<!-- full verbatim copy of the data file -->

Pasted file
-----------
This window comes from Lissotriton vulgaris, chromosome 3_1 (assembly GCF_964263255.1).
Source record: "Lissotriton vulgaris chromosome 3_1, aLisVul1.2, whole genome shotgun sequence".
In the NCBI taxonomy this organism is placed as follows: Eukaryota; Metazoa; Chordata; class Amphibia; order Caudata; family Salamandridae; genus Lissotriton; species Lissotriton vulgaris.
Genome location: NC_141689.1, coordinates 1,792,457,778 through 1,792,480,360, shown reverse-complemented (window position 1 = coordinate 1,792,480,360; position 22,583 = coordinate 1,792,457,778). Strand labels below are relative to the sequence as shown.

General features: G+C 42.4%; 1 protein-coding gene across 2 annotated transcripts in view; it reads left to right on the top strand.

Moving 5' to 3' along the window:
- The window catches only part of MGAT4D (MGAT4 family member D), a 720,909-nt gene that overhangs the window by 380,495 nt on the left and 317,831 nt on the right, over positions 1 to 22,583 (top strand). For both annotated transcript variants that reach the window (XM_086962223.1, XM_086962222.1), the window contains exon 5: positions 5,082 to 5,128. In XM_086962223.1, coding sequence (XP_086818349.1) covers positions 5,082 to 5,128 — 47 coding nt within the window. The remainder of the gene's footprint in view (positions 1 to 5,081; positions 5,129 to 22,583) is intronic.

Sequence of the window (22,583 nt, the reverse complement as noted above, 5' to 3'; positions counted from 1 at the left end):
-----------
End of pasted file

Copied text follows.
This window comes from Lissotriton vulgaris, chromosome 3_1 (assembly GCF_964263255.1).
Source record: "Lissotriton vulgaris chromosome 3_1, aLisVul1.2, whole genome shotgun sequence".
In the NCBI taxonomy this organism is placed as follows: Eukaryota; Metazoa; Chordata; class Amphibia; order Caudata; family Salamandridae; genus Lissotriton; species Lissotriton vulgaris.
Genome location: NC_141689.1, coordinates 1,792,457,778 through 1,792,480,360, shown reverse-complemented (window position 1 = coordinate 1,792,480,360; position 22,583 = coordinate 1,792,457,778). Strand labels below are relative to the sequence as shown.

General features: G+C 42.4%; 1 protein-coding gene across 2 annotated transcripts in view; it reads left to right on the top strand.

Moving 5' to 3' along the window:
- The window catches only part of MGAT4D (MGAT4 family member D), a 720,909-nt gene that overhangs the window by 380,495 nt on the left and 317,831 nt on the right, over positions 1 to 22,583 (top strand). For both annotated transcript variants that reach the window (XM_086962223.1, XM_086962222.1), the window contains exon 5: positions 5,082 to 5,128. In XM_086962223.1, coding sequence (XP_086818349.1) covers positions 5,082 to 5,128 — 47 coding nt within the window. The remainder of the gene's footprint in view (positions 1 to 5,081; positions 5,129 to 22,583) is intronic.

Sequence of the window (22,583 nt, the reverse complement as noted above, 5' to 3'; positions counted from 1 at the left end):